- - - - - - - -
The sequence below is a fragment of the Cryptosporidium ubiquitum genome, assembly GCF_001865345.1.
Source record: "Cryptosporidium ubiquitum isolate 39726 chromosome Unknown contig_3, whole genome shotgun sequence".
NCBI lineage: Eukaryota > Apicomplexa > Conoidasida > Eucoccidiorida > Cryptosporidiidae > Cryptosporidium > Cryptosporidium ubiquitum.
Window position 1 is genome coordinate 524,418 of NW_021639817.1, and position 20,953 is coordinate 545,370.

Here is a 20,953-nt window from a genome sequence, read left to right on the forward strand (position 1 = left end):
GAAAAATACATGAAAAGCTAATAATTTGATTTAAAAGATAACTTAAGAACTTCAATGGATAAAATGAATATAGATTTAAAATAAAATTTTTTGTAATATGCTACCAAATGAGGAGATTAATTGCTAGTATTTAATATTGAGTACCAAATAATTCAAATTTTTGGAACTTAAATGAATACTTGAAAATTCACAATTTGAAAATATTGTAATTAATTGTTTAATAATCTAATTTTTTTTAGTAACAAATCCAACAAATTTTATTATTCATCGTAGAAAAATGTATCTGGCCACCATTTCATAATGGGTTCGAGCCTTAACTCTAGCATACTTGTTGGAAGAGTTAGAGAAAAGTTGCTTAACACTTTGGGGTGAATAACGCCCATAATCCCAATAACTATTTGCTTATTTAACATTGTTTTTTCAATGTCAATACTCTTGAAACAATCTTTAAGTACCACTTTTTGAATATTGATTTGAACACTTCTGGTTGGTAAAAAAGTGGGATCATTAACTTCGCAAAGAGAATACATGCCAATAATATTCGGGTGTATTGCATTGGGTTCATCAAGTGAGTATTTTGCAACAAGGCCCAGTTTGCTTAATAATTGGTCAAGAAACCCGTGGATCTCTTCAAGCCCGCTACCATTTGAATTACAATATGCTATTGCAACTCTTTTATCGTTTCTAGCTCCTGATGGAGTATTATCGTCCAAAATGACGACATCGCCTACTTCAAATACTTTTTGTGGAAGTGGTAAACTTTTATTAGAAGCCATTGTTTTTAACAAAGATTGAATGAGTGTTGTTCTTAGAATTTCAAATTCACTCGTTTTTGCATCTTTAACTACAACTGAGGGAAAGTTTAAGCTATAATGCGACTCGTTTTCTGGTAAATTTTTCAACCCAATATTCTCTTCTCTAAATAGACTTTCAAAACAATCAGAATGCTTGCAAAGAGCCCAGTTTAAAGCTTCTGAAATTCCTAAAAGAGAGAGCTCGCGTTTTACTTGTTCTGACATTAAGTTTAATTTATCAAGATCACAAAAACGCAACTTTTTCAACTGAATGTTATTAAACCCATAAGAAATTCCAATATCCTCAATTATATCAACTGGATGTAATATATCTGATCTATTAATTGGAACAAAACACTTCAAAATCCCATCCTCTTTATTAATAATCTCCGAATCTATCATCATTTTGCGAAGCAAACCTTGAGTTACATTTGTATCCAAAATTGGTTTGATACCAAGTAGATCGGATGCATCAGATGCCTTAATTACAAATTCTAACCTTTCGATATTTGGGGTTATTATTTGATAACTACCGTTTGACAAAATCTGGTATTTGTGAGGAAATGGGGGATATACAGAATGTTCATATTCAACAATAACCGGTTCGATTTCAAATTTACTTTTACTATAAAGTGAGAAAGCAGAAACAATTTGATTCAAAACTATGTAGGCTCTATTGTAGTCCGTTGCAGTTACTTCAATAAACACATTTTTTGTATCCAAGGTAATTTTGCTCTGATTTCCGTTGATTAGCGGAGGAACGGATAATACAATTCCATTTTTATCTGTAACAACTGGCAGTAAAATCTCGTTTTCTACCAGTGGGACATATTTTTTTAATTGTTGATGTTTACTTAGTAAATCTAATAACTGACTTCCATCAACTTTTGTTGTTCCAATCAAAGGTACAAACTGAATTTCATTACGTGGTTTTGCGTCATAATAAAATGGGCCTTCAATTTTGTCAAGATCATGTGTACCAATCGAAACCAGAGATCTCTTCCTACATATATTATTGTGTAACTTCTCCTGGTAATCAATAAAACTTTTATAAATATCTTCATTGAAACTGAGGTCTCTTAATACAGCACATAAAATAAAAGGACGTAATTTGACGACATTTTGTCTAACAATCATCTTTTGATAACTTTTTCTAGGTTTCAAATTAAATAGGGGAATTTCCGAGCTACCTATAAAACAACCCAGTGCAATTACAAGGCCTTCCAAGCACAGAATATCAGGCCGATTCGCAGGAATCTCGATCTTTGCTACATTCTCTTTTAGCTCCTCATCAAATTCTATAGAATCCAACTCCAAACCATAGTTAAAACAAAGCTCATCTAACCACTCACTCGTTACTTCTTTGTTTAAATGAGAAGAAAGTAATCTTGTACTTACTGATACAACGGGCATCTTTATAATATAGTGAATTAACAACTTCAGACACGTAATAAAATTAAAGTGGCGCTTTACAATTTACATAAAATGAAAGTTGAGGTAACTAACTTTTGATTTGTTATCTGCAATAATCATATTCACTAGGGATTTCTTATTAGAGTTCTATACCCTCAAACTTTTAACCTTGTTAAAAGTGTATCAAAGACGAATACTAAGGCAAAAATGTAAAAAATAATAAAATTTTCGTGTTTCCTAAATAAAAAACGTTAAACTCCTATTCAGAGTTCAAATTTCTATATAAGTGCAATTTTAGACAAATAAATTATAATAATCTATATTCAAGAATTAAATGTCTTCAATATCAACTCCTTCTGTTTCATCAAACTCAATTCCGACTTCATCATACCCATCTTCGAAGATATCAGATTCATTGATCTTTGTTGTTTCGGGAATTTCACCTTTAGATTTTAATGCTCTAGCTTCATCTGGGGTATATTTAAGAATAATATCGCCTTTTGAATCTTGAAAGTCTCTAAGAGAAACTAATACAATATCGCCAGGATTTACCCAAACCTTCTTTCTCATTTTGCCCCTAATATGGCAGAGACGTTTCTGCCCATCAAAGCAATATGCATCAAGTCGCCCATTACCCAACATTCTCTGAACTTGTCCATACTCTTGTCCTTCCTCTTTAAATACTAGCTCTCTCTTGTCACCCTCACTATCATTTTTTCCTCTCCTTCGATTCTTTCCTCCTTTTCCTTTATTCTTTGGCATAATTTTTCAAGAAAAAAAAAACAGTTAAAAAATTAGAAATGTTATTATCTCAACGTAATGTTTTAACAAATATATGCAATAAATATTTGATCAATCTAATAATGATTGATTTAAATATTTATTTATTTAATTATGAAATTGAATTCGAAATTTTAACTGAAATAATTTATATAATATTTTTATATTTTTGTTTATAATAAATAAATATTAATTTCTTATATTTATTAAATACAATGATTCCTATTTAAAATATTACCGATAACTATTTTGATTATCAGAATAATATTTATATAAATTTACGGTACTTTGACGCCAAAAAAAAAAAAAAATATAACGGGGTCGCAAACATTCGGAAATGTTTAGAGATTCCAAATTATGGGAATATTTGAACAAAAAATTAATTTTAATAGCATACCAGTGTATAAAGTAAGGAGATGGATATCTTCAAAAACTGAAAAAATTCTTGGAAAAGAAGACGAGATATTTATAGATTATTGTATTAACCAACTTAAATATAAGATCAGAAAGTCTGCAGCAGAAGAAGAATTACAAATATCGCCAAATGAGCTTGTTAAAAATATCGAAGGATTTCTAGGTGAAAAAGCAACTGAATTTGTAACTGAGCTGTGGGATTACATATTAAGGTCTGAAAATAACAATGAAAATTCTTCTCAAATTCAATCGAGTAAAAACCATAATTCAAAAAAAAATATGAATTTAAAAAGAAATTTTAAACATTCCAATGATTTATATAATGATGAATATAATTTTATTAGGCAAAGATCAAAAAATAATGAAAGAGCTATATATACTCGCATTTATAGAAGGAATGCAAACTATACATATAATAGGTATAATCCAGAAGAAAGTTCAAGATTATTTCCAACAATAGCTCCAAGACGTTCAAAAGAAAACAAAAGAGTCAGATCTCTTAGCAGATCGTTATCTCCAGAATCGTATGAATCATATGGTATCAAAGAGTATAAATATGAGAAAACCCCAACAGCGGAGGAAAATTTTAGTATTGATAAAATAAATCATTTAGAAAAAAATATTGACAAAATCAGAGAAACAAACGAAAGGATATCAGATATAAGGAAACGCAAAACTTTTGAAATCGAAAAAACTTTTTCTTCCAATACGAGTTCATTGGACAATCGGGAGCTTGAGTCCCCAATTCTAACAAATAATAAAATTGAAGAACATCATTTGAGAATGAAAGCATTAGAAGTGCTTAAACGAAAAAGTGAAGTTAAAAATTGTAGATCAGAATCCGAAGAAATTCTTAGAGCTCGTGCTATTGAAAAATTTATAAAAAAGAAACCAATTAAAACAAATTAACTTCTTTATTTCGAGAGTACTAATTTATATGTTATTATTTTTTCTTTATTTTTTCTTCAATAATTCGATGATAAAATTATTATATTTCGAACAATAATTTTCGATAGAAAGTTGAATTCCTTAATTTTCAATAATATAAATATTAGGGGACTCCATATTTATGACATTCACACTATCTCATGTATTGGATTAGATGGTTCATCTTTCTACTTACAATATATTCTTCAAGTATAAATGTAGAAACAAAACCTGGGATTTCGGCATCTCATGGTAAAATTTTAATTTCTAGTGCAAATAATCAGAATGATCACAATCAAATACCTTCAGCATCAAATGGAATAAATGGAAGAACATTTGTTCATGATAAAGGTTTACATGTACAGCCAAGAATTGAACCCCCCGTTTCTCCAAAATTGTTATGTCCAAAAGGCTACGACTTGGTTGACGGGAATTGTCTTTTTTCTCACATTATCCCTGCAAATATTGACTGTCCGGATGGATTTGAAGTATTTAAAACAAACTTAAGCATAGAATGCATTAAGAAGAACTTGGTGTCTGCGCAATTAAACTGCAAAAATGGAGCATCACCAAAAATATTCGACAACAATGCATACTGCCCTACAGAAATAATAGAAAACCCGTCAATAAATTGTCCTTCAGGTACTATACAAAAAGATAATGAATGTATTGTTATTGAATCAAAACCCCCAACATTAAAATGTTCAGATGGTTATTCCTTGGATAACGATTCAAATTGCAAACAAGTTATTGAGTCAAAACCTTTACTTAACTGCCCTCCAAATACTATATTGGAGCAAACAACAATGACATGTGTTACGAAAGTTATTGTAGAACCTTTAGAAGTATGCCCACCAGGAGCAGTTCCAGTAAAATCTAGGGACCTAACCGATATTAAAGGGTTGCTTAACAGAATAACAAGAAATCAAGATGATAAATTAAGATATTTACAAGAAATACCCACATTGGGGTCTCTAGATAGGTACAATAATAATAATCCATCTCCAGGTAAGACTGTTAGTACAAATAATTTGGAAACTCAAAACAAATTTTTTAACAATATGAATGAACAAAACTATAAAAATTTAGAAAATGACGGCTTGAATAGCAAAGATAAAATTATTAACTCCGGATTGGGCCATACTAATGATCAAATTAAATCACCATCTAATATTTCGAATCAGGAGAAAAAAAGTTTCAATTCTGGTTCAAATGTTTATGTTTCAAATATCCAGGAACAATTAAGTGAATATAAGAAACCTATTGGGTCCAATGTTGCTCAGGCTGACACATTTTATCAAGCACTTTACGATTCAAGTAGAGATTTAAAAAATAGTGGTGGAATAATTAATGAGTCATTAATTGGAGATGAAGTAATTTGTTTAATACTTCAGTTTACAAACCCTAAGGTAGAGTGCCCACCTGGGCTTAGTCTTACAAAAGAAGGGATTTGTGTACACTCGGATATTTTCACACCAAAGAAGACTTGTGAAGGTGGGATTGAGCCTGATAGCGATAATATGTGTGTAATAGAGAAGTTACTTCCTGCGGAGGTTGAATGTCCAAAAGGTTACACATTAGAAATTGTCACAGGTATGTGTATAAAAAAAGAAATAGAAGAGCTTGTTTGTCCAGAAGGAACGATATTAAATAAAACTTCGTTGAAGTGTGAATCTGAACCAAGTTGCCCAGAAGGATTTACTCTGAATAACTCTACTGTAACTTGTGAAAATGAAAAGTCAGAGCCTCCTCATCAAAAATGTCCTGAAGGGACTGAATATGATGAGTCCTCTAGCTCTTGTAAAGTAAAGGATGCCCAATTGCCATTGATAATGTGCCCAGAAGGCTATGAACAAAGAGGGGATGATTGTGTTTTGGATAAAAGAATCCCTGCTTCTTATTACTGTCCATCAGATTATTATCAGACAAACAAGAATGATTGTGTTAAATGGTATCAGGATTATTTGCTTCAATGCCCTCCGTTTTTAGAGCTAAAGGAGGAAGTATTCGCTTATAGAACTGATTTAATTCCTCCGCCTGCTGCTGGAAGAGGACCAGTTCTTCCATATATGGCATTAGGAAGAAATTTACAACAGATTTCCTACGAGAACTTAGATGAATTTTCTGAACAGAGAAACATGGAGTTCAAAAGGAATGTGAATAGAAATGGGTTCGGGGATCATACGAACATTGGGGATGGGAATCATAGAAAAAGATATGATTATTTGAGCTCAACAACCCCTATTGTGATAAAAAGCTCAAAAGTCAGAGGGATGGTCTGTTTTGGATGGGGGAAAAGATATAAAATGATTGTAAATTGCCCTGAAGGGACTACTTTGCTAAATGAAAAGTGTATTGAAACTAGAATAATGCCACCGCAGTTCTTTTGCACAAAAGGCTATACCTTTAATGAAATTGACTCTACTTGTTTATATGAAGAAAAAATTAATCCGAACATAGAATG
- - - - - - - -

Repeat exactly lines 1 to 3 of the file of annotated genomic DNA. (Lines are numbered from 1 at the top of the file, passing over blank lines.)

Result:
The sequence below is a fragment of the Cryptosporidium ubiquitum genome, assembly GCF_001865345.1.
Source record: "Cryptosporidium ubiquitum isolate 39726 chromosome Unknown contig_3, whole genome shotgun sequence".
NCBI lineage: Eukaryota > Apicomplexa > Conoidasida > Eucoccidiorida > Cryptosporidiidae > Cryptosporidium > Cryptosporidium ubiquitum.